Many years after, when Dinarchus and his associates had been slain in another battle, and when Litagus, the chief leader of the sedition, was dead, pity and repentance induced the citizens to recall from exile what remained of the Pythagoreans. They therefore sent for messengers from Achaia who were to come to an agreement with the exiles, and file their oaths at Delphi. The Pythagoreans who returned from exile were about sixty in number, not to mention the aged among whom were some physicians and dieticians who worked along original lines. When these Pythagoreans returned, they were welcomed by the crowds, who silenced dissenters by announcing that the Ninon regime was ended. Then the Thurians invaded the country, and the Pythagoreans were sent to procure assistance but they perished in battle, mutually defending each other. So thoroughly had the city become Pythagoreanized that beside the public praise, they performed a public sacrifice in the temple of the Muses which had originally been built at the instigation of Pythagoras.
That is all concerning the attack made on the Pythagoreans.
PYTHAGORAS' acknowledged successor was Aristaeus, the son of the Crotonian Damophon, who was Pythagoras' contemporary, and lived seven ages before Plato. Being exceedingly skillful in Pythagoric dogmas, he carried on the school, educated Pythagoras' children, and married his wife Theano. Pythagoras was said to have taught his school 39 years, and to have lived a century. Aristaeus growing old, relinquished the school to Pythagoras' son Mnesarchus. He was followed by Bulagoras, in whose time Croton was plundered. After the war, Gartydas the Crotonian who had been absent on a journey, returned, and took up the school; but he so grieved about his country's calamity that he died prematurely. But the Pythagoreans who became very old were accustomed to liberate themselves from the body, as from a prison.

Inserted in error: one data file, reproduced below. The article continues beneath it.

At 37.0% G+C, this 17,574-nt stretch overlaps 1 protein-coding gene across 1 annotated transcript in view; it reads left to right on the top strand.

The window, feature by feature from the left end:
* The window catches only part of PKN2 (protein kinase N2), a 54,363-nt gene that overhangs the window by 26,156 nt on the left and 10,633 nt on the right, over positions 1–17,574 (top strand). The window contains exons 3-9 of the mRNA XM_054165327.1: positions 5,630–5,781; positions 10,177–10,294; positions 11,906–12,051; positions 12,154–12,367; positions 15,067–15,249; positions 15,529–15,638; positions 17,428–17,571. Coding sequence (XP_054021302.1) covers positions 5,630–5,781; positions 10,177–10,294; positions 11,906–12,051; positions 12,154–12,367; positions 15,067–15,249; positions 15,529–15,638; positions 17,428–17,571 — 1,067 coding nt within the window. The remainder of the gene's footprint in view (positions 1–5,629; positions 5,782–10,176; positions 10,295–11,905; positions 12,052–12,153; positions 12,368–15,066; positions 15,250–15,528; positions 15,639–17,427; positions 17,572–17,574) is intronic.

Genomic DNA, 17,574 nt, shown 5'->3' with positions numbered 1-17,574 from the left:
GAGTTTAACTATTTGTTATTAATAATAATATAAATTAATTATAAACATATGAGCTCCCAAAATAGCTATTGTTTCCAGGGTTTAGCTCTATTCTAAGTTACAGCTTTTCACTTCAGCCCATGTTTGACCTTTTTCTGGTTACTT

Later, being saved through certain strangers, Aresas Lucanus undertook the school; and to him came Diodorus Aspendius, who was received into the school because of the small number of genuine Pythagoreans.
Clinias and Philolaus were at Heraclea, Theorides and Eurytus at Metapontum, and at Tarentum, Archytas, Epicharmus was also said to have been one of the foreign Hearers, but he was not one of the school. However, having arrived at Syracuse, he refrained from public philosophizing, in consideration of the tyranny of Hiero. But he wrote the Pythagorean views in metre, and published the occult Pythagorean dogmas in comedies.
It is probable that the majority of the Pythagoreans were anonymous, and remain unknown. But the following names are known and celebrated:
Of the Crotonians, Hippostratus, Dymas, Aegon, Aemon, Sillus, Cleosthenes, Agelas, Episylus, Phyciadas, Ecphantus, Timaeus, Buthius, Eratus, Itmaeus, Rhodippus, Bryas, Evandrus, Myllias, Antimedon, Ageas, Leophron, Agylus, Onatus, Hipposthenes, Cleophron, Alcmaeon, Damocles, Milon, and Menon.